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Thoreau on Nature and Human Nature, the Tonic of Wildness, and the Value of the Unexplored

“At the same time that we are earnest to explore and learn all things, we require that all things be mysterious and unexplorable.”

“We call it ‘Nature’; only reluctantly admitting ourselves to be ‘Nature’ too,” Denise Levertov wrote in her revelation of a poem “Sojourns in the Parallel World” a generation after history’s most poetic piece of legislature termed that parallel world “wilderness” and defined it as “an area where the earth and its community of life are untrammeled by man, where man* himself is a visitor who does not remain.”

Those of us who visit wild places the way others visit churches and concert halls visit because we return transfigured, recomposed, exalted and humbled at the same time, enlarged and dissolved in something larger at the same time. We visit because there we undergo some essential self-composition in the poetry of existence, though its essence rarely lends itself to words.

Art from Trees at Night by Art Young. (Available as a print.)

That ineffable essence is what Henry David Thoreau (July 12, 1817–May 6, 1862) — who saw nature as a form of prayer — articulated with uncommon lucidity and splendor of sentiment in the final pages of Walden (public library | public domain), the record of the radical experiment in living he undertook a week before he turned twenty-eight.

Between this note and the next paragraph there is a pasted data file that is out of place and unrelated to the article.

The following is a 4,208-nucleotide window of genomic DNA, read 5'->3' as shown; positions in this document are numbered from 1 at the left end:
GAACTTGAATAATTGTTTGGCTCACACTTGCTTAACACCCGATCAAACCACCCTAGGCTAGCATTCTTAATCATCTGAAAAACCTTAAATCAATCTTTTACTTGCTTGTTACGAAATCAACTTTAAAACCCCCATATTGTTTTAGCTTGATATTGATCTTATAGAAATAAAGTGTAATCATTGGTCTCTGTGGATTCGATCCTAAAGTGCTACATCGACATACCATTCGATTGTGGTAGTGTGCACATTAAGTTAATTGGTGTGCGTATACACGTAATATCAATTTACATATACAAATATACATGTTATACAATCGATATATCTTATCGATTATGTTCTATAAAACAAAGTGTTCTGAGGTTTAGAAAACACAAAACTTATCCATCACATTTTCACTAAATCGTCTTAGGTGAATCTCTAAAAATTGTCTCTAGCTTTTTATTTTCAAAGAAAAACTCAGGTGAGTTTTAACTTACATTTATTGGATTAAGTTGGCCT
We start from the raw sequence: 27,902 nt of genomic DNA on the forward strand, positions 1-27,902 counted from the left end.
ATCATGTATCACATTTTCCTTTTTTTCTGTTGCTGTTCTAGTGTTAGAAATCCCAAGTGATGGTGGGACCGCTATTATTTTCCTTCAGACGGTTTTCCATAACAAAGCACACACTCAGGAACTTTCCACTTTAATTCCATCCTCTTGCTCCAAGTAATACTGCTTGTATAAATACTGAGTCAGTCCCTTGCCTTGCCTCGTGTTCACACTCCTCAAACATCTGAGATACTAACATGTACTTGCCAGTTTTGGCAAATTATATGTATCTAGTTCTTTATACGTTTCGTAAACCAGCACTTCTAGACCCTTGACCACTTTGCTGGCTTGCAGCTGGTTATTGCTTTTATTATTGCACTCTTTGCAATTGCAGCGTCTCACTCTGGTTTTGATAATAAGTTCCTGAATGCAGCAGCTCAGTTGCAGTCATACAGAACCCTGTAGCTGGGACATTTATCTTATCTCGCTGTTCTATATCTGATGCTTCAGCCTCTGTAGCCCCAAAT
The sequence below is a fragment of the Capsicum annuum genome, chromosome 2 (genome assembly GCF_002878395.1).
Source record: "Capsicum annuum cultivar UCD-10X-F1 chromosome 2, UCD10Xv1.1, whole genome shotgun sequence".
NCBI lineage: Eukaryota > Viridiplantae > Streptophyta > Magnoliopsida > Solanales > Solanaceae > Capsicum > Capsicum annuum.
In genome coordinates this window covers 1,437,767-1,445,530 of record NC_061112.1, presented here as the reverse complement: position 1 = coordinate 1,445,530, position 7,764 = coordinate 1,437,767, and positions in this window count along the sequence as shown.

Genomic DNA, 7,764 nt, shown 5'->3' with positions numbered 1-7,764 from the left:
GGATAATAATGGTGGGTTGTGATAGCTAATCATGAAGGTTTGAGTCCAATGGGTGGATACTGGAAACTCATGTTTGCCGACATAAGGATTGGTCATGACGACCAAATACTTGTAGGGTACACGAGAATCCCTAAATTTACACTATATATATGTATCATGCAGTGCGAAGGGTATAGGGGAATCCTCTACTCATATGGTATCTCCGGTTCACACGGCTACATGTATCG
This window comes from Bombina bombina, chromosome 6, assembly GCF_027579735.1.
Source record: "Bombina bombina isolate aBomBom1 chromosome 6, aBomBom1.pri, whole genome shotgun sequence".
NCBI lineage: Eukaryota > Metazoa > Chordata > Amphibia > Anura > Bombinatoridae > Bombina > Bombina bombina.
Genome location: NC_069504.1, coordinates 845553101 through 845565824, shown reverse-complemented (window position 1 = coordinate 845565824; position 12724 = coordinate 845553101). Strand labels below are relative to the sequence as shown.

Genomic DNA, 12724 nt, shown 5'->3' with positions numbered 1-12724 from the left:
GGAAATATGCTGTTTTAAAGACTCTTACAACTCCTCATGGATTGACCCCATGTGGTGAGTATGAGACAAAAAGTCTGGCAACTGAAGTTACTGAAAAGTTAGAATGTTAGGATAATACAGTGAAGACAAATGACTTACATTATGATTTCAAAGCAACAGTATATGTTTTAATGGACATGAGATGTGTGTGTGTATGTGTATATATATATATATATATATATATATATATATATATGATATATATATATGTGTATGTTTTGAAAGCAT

He writes:

We need the tonic of wildness, — to wade sometimes in marshes where the bittern and the meadow-hen lurk, and hear the booming of the snipe; to smell the whispering sedge where only some wilder and more solitary fowl builds her nest, and the mink crawls with its belly close to the ground. At the same time that we are earnest to explore and learn all things, we require that all things be mysterious and unexplorable, that land and sea be infinitely wild, unsurveyed and unfathomed by us because unfathomable.

Spring Moon at Ninomiya Beach — one of Japanese artist Hasui Kawase’s vintage woodblock prints. (Available as a print.)

A century before Rachel Carson observed that because “our origins are of the earth… there is in us a deeply seated response to the natural universe, which is part of our humanity,” Thoreau adds:

We can never have enough of Nature. We must be refreshed by the sight of inexhaustible vigor, vast and Titanic features, the sea-coast with its wrecks, the wilderness with its living and its decaying trees, the thunder cloud, and the rain which lasts three weeks and produces freshets. We need to witness our own limits transgressed, and some life pasturing freely where we never wander.

We can never have enough of Nature because Nature is not something to have — it is something we are. Epochs after Thoreau, when we wade into the wilderness with our bodies and our minds, with a walking stick or a poem, we witness more than our limits transgressed. We witness our boundaries dissolved, in turn dissolving that most limited and damaging foundational falsehood upon which the whole of the consumerist-extractionist complex is built: that the rest of the living world is a parallel world, a place to visit and mine for experiences and resources with which to adorn and enrich our separate human world.

Praise Song for Dawn by Maria Popova. (Available as a print, benefitting The Nature Conservancy.)